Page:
A letterbox in an arcade off a busy Parisian shopping street is the registered address of Industry Web – an IT programming company that, investigators say, bought more than a million minutes of international airtime from Lycamobile Services last year. A receptionist, seated at a desk in front of hundreds of labelled letterboxes, told reporters that the company's rental had ended a year ago and no phone cards had ever been on sale there. She added: "If you want to know any more you can come back with the police." The company's registered director did not respond to requests for comment.

This abandoned warehouse was meant to be a call centre before the business moved to the UK – to another empty address.

Name: MG Trading

Type of business: Call centre

Amount paid: €1,470,520

Minutes bought: 1,470,520

Lifespan: One year, five months (active)

MG Trading was listed as a call centre at a warehouse in the suburbs of Paris for around a year, and French investigators say it paid Lycamobile Services almost €1.5 million for international airtime. When reporters visited the warehouse (above left) they found an empty building with shuttered windows and abandoned furniture outside. The company had transferred its business to the UK in February 2016, and reporters found its new address in Wakefield (above right) is a letterbox in the rundown offices of a company formation agent. The company's director could not be found living at the address where he is listed in Paris on corporate records.

This 18-month-old electrical company paid over €2 million from a dilapidated office before it dissolved.

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Name: Shaheen127

Type of business: Electrical Installations

Amount paid: €2,181,334

Minutes bought: 2,181,334

Lifespan: One year, six months (dissolved)

Shaheen127 existed as an electrical installations firm on the French company registry for just 18 months and allegedly paid Lycamobile Services €2.2 million for international airtime. Its French company was dissolved in October last year. BuzzFeed News reporters went to Shaheen127's former address in Paris and found a neglected serviced office on an industrial estate parallel to a busy highway. Staff there said the firm had packed up and left months before and they had no idea where it had gone. They were not aware it was involved in the sale of international minutes. The company's director could not be found living at the residential address in Paris where he is listed on corporate records.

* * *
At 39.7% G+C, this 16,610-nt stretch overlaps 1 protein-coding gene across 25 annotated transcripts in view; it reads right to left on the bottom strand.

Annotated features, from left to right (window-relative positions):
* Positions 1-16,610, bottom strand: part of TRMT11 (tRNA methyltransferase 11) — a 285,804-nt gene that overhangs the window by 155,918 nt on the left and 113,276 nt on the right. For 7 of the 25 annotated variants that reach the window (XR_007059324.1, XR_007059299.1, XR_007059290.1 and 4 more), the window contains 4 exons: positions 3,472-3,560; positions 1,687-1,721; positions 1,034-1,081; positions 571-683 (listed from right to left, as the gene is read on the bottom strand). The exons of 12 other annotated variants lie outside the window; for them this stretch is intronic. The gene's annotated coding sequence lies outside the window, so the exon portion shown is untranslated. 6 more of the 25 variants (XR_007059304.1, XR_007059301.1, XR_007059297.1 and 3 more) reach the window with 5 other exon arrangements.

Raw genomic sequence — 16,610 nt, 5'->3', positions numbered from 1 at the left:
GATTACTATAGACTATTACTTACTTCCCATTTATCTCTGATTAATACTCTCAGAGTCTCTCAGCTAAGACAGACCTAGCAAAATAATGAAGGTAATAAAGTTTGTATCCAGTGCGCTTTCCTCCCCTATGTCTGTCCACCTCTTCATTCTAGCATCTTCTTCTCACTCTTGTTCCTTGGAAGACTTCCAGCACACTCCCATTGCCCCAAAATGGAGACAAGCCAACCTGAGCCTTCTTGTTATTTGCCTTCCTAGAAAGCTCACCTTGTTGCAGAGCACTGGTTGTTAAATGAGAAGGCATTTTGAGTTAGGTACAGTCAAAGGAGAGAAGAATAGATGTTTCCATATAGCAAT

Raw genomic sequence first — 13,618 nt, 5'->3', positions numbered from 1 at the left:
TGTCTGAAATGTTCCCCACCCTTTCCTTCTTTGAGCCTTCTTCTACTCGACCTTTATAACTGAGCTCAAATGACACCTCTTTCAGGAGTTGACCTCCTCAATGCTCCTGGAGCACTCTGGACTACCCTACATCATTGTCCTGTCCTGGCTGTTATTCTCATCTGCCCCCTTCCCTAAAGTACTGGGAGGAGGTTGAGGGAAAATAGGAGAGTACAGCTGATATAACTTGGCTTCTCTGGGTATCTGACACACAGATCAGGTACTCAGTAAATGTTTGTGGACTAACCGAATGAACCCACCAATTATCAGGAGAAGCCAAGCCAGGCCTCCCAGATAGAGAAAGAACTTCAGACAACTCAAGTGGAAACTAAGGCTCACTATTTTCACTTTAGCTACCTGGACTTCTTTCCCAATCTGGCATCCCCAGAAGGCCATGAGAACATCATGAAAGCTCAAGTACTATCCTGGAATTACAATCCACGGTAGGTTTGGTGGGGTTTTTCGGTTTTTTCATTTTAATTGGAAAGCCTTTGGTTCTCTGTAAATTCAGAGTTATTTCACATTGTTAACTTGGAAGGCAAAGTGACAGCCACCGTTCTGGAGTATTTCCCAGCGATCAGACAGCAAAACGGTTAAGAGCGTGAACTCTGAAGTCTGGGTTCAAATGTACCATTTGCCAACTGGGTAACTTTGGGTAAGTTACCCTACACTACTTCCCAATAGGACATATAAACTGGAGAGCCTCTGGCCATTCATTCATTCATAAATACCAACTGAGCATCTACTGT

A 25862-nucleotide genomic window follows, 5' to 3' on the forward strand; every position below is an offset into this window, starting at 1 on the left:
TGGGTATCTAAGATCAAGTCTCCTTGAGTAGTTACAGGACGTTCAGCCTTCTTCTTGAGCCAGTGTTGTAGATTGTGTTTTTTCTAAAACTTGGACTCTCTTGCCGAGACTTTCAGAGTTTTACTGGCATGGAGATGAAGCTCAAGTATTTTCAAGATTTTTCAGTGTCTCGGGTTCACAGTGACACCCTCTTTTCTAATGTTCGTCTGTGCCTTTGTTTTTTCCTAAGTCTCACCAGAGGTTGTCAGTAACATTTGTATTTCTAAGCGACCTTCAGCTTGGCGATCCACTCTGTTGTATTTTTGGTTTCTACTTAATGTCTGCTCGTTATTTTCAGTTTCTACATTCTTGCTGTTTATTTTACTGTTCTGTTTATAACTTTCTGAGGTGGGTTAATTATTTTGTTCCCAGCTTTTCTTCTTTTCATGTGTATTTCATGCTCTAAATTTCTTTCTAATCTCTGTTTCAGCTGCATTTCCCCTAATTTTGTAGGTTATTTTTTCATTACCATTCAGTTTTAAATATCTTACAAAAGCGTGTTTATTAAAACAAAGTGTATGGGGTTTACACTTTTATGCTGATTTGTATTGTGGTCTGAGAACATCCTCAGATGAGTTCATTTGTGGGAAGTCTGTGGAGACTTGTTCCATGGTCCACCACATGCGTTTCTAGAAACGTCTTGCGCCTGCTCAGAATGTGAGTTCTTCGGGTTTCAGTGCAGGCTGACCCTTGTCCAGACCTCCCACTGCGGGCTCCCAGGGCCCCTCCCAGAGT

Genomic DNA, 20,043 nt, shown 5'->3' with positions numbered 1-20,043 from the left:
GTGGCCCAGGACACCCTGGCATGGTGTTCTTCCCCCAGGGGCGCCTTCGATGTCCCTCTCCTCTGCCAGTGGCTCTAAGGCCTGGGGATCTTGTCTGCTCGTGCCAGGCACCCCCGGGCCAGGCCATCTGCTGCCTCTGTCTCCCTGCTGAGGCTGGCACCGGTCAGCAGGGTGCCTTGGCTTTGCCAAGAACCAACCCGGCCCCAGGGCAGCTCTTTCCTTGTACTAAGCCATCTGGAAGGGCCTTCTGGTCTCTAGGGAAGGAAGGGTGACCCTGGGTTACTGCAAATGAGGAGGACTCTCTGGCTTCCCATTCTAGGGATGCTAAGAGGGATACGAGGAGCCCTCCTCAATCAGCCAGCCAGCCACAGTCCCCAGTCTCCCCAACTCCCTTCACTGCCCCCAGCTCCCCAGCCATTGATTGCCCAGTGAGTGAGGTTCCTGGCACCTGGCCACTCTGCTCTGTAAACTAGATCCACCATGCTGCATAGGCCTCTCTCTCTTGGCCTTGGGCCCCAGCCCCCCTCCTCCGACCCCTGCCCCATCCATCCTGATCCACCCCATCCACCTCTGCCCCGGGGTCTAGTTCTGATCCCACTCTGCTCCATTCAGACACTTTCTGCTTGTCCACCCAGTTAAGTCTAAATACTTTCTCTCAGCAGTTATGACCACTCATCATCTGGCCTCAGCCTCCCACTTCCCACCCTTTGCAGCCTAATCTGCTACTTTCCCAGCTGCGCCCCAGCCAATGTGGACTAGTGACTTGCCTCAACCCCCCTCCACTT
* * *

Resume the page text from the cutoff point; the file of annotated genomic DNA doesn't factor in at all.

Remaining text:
This telecoms business that paid Lycamobile €1.2 million is registered at the offices of a tax consultancy firm.

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Name: Tauren Distribution

Type of business: Wired telecommunications

Amount paid: €1,250,700

Minutes bought: 1,250,700

Lifespan: Eight years, 10 months (active)

The telecoms company bought 1.25 million minutes of airtime for €1.25 million, French investigators say, but when BuzzFeed News visited its address at an upmarket apartment block in Paris, reporters found it was the office of a tax consultancy firm. Staff there confirmed that Tauren Distribution was a telecoms business but said it was not possible to buy any phone cards there. The company's director could not be reached by phone.